Lyle_Martin

Lyle Martin has been selected as the new Bakersfield police chief.

Lyle Martin, who has served as assistant chief of police since 2008, has been selected as Bakersfield’s new chief of police.

City Manager Alan Tandy announced Tuesday that Martin was chosen as chief from among three finalists. He will assume his new role at 9 a.m. Dec. 14 in a ceremony at City Council chambers.

Martin replaces Greg Williamson, who is retiring after serving as chief since 2010. Both Martin and Williamson are reserving comment on Martin’s selection until Dec. 14.

Martin, 50, has a “very well-rounded law enforcement background” and has led all divisions in the department, Tandy said. He said Martin has deep roots in Bakersfield and knows the community, its neighborhoods and the various interest groups.

“(Martin) can help bridge community differences and strengthen the trust the community has in the police department,” Tandy said.

He becomes the second black police chief in the city’s history, following Eric Matlock, who retired in 2004.

Tandy stressed that Martin was selected solely due to his qualifications and experience, but added city employment needs to continue to become more diversified.

The city manager described Martin as very good at business management, well-informed, forthcoming and very personable with a humorous streak. He said Martin is someone who gets along with a wide variety of people.

Questions were asked during the interview process regarding acrimony against police for use of force both locally and nationwide. He said Martin will continue to advocate the community-oriented policing program established by Williamson, Coffee With a Cop, community liaison programs and growing the department’s social media presence.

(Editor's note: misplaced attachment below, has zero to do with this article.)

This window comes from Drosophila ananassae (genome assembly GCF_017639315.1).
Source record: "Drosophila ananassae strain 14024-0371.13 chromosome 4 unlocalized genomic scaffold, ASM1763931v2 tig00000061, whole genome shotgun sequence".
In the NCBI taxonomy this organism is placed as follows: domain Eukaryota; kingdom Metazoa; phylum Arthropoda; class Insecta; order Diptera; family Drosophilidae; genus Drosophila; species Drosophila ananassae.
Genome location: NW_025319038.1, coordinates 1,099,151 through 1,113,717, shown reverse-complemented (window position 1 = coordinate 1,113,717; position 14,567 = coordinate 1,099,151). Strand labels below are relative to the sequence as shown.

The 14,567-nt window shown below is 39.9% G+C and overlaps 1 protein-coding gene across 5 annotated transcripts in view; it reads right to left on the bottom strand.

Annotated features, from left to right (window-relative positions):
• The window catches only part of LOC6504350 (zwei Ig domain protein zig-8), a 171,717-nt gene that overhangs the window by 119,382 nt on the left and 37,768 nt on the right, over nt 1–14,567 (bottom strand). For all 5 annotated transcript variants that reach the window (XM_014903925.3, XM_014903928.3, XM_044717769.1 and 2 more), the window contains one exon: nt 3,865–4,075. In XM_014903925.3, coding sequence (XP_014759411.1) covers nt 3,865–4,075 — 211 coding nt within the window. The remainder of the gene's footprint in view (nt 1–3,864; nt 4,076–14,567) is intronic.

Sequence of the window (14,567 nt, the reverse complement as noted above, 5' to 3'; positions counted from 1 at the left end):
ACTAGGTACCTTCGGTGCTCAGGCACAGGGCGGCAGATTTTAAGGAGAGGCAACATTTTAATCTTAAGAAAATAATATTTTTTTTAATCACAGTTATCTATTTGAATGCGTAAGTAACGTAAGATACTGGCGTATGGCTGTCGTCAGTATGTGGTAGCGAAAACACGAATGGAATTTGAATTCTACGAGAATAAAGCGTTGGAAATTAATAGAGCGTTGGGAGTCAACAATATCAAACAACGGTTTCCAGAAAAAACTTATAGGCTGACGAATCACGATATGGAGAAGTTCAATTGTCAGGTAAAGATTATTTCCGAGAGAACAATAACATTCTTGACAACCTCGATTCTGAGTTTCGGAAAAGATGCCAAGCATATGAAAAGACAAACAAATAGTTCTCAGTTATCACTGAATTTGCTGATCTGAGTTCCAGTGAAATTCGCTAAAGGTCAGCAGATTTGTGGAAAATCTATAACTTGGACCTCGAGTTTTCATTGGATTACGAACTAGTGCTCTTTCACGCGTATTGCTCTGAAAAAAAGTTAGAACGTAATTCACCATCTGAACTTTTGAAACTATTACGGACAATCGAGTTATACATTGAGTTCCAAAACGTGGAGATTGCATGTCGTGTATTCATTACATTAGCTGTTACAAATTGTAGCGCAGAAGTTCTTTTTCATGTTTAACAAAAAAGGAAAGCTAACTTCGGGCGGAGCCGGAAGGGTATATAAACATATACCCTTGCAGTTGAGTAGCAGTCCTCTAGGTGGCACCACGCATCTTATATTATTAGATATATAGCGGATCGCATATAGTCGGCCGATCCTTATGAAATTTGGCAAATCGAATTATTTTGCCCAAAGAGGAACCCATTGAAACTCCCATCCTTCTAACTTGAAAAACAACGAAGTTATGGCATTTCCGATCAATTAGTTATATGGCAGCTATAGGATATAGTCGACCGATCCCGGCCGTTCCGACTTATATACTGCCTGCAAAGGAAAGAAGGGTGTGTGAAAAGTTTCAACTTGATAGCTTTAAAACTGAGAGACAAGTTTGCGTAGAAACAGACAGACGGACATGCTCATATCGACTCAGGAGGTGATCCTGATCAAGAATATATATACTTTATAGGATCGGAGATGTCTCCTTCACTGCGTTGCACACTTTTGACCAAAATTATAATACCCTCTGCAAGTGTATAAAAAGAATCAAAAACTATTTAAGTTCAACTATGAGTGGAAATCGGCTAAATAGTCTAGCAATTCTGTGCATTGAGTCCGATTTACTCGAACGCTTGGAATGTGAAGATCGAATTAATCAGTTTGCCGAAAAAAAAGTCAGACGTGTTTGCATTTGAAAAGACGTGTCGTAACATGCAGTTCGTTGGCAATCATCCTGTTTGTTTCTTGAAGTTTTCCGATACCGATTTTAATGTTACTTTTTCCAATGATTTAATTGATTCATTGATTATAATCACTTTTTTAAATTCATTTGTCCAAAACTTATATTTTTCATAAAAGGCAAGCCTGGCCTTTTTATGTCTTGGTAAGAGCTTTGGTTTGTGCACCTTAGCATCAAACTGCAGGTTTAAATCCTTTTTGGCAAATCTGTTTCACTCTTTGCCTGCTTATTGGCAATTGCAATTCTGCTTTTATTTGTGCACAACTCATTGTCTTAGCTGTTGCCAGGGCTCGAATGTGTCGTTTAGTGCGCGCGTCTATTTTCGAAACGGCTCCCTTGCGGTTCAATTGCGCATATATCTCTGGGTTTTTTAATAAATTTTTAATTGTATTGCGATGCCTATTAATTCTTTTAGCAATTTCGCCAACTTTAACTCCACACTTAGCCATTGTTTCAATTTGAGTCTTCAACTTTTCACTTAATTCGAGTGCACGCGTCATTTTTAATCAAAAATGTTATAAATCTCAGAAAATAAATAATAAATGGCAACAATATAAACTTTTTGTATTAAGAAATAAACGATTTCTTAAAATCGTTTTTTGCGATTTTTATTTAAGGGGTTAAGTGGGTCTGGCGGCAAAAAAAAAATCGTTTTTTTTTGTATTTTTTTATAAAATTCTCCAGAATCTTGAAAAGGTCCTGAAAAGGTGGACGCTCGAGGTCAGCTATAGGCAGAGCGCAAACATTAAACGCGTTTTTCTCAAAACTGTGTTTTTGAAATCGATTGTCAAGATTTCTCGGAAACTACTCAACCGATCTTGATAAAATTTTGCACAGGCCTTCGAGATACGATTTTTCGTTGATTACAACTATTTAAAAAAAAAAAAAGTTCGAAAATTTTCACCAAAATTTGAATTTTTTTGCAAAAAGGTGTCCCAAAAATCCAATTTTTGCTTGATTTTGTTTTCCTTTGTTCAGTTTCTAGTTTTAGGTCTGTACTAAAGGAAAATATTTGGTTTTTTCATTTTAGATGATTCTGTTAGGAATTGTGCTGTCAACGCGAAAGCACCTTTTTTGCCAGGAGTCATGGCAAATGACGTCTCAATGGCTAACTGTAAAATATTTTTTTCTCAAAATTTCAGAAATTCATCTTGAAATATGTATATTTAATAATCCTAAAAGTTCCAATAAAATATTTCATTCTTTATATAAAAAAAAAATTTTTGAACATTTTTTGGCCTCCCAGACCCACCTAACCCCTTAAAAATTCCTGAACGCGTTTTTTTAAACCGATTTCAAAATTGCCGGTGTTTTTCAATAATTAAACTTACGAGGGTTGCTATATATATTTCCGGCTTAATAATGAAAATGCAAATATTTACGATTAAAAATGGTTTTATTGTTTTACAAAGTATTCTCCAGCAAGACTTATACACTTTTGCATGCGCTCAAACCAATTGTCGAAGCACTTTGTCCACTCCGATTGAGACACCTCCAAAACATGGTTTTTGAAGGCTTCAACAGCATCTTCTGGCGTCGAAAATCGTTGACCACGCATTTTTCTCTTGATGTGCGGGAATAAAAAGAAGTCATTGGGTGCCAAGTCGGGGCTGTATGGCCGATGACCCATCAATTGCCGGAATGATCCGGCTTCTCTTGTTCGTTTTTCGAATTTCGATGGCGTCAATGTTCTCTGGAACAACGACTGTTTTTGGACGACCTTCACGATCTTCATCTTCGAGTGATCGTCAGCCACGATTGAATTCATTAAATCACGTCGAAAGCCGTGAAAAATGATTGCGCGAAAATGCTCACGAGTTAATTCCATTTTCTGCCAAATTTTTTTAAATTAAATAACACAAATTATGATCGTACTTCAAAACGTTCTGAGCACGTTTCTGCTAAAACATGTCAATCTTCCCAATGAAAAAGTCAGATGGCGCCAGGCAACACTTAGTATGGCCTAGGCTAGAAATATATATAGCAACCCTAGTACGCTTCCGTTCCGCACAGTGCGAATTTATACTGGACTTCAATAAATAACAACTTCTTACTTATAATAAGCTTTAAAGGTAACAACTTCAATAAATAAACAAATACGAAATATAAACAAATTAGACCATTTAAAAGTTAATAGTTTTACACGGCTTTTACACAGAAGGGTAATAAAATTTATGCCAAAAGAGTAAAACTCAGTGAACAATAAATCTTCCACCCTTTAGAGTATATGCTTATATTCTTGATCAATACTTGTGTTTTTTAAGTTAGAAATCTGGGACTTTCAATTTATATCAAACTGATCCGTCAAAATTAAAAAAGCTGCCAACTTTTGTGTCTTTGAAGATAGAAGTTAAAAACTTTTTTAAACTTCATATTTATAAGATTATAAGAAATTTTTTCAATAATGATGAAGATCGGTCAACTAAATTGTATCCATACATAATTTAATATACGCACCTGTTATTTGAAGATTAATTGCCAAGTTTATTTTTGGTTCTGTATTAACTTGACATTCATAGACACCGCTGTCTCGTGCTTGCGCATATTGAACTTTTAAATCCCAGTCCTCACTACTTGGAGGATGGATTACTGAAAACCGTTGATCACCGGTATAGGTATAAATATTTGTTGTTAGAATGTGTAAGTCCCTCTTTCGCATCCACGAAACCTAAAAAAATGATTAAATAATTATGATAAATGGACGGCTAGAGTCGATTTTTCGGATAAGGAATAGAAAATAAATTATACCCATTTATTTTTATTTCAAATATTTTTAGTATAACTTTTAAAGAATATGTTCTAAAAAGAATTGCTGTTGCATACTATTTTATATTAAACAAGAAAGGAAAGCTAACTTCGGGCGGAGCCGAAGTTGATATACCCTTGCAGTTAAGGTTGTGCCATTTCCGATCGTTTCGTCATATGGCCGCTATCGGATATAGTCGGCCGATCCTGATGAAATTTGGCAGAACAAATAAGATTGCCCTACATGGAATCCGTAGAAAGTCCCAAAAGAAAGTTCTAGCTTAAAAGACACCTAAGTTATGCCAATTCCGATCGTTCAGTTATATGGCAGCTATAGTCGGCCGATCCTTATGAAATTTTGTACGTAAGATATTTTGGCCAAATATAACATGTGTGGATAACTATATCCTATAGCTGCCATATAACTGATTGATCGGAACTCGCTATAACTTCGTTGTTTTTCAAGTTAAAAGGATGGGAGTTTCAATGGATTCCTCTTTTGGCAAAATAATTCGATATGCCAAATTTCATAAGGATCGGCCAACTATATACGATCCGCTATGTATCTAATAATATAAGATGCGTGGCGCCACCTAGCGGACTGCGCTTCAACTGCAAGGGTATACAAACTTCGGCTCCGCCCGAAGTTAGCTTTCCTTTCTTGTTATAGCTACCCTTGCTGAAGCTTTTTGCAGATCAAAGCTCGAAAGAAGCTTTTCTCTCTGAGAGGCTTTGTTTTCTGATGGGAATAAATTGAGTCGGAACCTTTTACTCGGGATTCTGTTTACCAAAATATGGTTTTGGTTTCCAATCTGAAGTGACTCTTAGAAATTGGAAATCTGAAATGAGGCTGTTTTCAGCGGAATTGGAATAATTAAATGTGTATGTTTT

Martin’s base salary will be $165,171.

City Councilman Willie Rivera said Martin’s selection is great news for the department and the city. He said he has worked with Martin quite a bit in his time on the council and has found him to be smart, hardworking and responsive, attributes which will continue to serve him well as the top officer at the BPD.

Community activist Isaiah Crompton said Martin gained necessary experience under the tutelage of Williamson, and has his finger on the pulse of community issues.

“I think he’s going to make a great police chief,” Crompton said.

Some residents took to Facebook to congratulate the incoming chief.

“Class act guy, very nice man, met him this fall in AYSO,” wrote Kathy Tennison. “Congratulations Coach Lyle, well deserved.”

“I wish him well,” wrote Bob Laramee. “The first order of business for him is to bring the gang activity in the city under control.”

Josth Stenner, an organizer with Faith in Action, a group that has been critical of the department, said he believes the community should have had input into the selection of the chief.

“With that said, we think that if Mr. Martin is amenable to the goals that we have set out as a community, and is the person that meets the requirements the community has set up, then we are more than happy to work with him,” Stenner said.

Faith in Action issued a set of demands Monday including accountability and transparency, protection of the Muslim and Sikh communities and refusal to cooperate with Immigration and Customs Enforcement.

Martin was born and raised in southeast Bakersfield near Madison Street and Watts Drive. His father, Herbert Martin, was a barber, and his mother, Edith, taught elementary school. He has two siblings, Herbert Jr. and Marche.

He is married to Connie Martin, and is a father of five.

Martin attended South High School, earned an associate of arts degree from Bakersfield College and, at the University of Phoenix, earned a bachelor’s degree in business management in 2001 and master’s in business administration in 2003.

He joined the BPD in September 1988 at the age of 21.

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